Sears has finally pulled the plug. They were granted permission Oct. 13 by the courts to start liquidation of their remaining stores.
This includes a job loss for over 12,000 people who have helped served generations of Canadian shoppers.
So I posed the following question to my friends and social media followers this week: If Sears is out of Saskatoon’s Midtown Plaza, what should be in?
After a flurry of brainstorming I got some pretty good suggestions. So hopefully Kingsett Capital, the Midtown Plaza landlord, is listening!
A client will only benefit from a company that offers a full suite of services when each department provides an exceptional level of service.
I value a place of business that can offer me that exceptional one-stop shopping experience. I believe we at ICR have that to offer.
People often ask me if we have lulls or slower periods in commercial real estate sales and leasing.
My typical response is that we tend to be busy year round. But summer can sometimes slow down with clients taking holidays from the office.
So is this a reflection of the ICR signs you see around town? Probably not when it comes to our office market.
Most commercial real estate transactions are negotiated between parties with full disclosure as to who each party is.
So why would do offers from buyers sometimes come in undisclosed?
We as professionals in the commercial real estate industry can be known to talk out of both sides of our mouth.
There is no question that almost every stage of real estate development has become more complex.
I often hear frustrated comments due to the increase in resources and knowledge required to navigate red tape from what can be numerous applicable authorities who have jurisdiction over development.
And yet, in some cases there are not enough controls in place.
With the pace of technological change now accelerating, it is not reasonably possible for businesses to plan farther than five years into the future.
We like to think we know, however, the change that is coming upon us is so rapid that no one has a clear picture of where we’ll be in ten years.
I see three evolving trends which will translate into opportunities for the savvy commercial real estate broker.
I had the pleasure of moderating the office panel at the Saskatchewan Real Estate forum in April.
One of the topics that seemed to “gather legs” during our discussion was Regina’s current office development policy as it relates to Saskatoon’s proposed office development bylaw.
I discussed some of the issues surrounding this topic in an earlier post a year ago: Regina’s policy, implemented in July 2012 does not permit major office developments more than 43,000 square feet of floor space outside of the core area (except in limited and specific contexts; e.g. accessory to an institution).
Up to and including June 13th, only five building permits have been issued since January 1st, 2017 within the Marquis Industrial Area.
There were four permits issued during the month of April however that number has remained unchanged since the end of April.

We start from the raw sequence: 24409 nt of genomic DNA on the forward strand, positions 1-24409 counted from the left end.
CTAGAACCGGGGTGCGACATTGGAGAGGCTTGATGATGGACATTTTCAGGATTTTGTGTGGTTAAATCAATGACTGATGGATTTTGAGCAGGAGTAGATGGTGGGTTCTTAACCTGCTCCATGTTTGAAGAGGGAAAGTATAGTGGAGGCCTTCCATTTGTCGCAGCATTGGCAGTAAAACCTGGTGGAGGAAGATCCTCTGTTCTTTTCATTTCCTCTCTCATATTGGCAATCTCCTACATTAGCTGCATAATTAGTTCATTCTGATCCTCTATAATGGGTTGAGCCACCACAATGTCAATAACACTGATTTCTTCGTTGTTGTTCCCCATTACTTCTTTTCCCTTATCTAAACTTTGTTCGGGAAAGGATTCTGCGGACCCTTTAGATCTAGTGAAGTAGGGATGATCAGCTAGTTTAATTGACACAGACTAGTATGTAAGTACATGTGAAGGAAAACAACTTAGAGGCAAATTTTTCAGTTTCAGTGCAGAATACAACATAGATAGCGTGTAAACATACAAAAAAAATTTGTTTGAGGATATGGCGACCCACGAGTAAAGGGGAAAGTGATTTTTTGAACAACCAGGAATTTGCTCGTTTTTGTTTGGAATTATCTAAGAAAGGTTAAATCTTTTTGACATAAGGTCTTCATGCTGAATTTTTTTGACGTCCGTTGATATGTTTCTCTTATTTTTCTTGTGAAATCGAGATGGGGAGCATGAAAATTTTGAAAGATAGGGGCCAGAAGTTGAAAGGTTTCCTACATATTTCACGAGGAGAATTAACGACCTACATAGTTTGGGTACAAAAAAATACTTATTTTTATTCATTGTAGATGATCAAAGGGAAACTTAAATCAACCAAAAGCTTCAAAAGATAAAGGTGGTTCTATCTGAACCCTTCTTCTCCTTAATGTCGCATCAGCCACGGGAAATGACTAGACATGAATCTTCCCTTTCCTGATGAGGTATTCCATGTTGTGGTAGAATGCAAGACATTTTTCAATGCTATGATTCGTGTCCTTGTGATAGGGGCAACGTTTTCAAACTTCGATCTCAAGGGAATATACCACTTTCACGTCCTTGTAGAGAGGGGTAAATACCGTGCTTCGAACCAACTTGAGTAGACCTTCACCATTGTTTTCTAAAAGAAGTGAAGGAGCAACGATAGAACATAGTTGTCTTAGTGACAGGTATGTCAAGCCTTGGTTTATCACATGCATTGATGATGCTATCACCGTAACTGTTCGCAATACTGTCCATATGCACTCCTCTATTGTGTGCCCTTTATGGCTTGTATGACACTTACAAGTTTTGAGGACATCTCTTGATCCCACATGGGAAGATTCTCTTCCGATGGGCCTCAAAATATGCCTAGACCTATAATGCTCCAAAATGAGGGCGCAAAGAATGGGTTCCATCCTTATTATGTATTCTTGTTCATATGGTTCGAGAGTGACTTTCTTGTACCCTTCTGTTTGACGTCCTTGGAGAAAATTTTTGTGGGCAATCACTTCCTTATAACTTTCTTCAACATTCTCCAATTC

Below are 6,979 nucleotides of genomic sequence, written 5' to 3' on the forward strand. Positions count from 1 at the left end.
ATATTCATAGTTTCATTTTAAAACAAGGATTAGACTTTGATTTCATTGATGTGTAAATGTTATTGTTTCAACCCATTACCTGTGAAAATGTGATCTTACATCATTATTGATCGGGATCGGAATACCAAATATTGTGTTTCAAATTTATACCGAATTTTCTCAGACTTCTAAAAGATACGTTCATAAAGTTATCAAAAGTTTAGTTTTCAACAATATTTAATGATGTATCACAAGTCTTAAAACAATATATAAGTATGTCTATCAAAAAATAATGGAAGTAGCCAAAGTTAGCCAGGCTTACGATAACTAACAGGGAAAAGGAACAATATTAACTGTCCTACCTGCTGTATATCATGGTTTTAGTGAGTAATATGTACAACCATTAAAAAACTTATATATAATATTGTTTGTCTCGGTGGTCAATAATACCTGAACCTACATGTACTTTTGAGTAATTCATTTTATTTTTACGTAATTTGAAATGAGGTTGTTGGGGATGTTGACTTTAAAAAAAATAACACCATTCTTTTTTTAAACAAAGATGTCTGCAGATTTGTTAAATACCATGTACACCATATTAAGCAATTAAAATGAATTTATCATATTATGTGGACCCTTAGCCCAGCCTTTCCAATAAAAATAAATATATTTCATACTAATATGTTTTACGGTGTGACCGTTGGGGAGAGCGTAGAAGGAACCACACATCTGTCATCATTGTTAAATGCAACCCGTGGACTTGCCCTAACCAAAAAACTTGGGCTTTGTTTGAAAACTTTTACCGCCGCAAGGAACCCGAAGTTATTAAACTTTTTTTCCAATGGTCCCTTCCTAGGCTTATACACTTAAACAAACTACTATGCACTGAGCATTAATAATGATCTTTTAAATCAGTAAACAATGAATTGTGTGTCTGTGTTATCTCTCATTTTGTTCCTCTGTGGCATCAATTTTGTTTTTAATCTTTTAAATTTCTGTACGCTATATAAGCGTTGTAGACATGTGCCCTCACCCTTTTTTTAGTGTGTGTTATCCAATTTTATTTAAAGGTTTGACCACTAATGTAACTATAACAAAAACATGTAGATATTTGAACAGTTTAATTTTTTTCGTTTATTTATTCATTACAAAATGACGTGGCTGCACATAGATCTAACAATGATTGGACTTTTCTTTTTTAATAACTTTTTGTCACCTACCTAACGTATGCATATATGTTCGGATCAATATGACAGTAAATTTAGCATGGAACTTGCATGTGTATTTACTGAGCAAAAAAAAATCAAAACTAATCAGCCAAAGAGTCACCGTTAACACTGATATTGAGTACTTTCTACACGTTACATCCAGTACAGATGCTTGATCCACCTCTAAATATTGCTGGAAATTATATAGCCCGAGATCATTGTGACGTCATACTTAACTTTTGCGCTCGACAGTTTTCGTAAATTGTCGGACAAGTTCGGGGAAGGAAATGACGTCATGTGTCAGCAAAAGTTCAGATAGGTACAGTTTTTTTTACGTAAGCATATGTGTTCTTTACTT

Spring is typically the season we see the greatest number of new industrial construction starts.
Leasing commercial retail space can vary by development but there are some fundamentals that most tenants in this sector should take into consideration while shopping around.
It’s not hard to find opposing opinions on the philosophy of disengaging from technology, nor is it possible for me to say what’s right for you. My wife and I have experimented for a month now with “technology free Sundays.”
Our definition of “technology free Sunday” is that our cell phones and computers are shut down from the time we retire Saturday night until Monday morning. The experiment has been positive for both of us.
Chrysler Building. Empire State Building. Rockefeller Center. What do these iconic New York City buildings have in common?
They are recognizable by name alone. They are examples of commercial real estate known throughout the world whether you’ve physically seen them or not.
How significant is a name when it comes to commercial buildings?
I had a client ask yesterday what I believe to be the long term risk associated with investing in retail commercial real estate. Let’s ponder that question as it relates to the four major asset classes.
In an earlier post, “Time to Sell Functionally Obsolescent CRE?” the discussion focussed on what could be considered owner occupant type assets. For the purpose of this overview, we’ll assume that the real estate is current and relevant.
My grandmother and I recently discussed the future of Sears Canada. Outside of heavy news coverage of the US Sears hardships, she identified something that dropped from all our radars: the absence of a Spring/Summer 2017 catalogue.
Amid no apparent fanfare, Sears Canada appears to have quietly shut down their catalogue service.
So what’s going on?
Research this topic and you’ll find many opinions and trending theories and on the most efficient and pleasing office environments. Contrary to what some of these theories may try and tell us, I don’t subscribe to the belief that one solution fits all.
There are some useful tips available that is worthwhile considering to help make informed business decisions.